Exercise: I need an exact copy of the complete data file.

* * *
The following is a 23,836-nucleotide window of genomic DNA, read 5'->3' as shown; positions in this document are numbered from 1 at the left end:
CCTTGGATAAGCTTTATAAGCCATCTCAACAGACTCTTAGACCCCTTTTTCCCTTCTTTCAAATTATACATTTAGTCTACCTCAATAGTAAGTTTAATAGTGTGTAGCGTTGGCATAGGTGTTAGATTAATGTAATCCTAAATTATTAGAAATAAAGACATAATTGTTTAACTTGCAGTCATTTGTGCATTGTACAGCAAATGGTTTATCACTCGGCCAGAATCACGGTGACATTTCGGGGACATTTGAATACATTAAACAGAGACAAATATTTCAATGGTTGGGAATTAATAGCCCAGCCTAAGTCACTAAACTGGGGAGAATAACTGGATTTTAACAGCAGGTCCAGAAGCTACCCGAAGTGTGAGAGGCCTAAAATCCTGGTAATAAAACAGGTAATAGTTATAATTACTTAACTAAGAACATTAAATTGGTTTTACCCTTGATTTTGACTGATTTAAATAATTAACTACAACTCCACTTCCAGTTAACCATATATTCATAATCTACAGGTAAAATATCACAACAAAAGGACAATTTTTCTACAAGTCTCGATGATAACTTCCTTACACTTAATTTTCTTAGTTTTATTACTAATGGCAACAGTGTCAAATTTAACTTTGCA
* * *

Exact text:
The following is a 23,836-nucleotide window of genomic DNA, read 5'->3' as shown; positions in this document are numbered from 1 at the left end:
CCTTGGATAAGCTTTATAAGCCATCTCAACAGACTCTTAGACCCCTTTTTCCCTTCTTTCAAATTATACATTTAGTCTACCTCAATAGTAAGTTTAATAGTGTGTAGCGTTGGCATAGGTGTTAGATTAATGTAATCCTAAATTATTAGAAATAAAGACATAATTGTTTAACTTGCAGTCATTTGTGCATTGTACAGCAAATGGTTTATCACTCGGCCAGAATCACGGTGACATTTCGGGGACATTTGAATACATTAAACAGAGACAAATATTTCAATGGTTGGGAATTAATAGCCCAGCCTAAGTCACTAAACTGGGGAGAATAACTGGATTTTAACAGCAGGTCCAGAAGCTACCCGAAGTGTGAGAGGCCTAAAATCCTGGTAATAAAACAGGTAATAGTTATAATTACTTAACTAAGAACATTAAATTGGTTTTACCCTTGATTTTGACTGATTTAAATAATTAACTACAACTCCACTTCCAGTTAACCATATATTCATAATCTACAGGTAAAATATCACAACAAAAGGACAATTTTTCTACAAGTCTCGATGATAACTTCCTTACACTTAATTTTCTTAGTTTTATTACTAATGGCAACAGTGTCAAATTTAACTTTGCA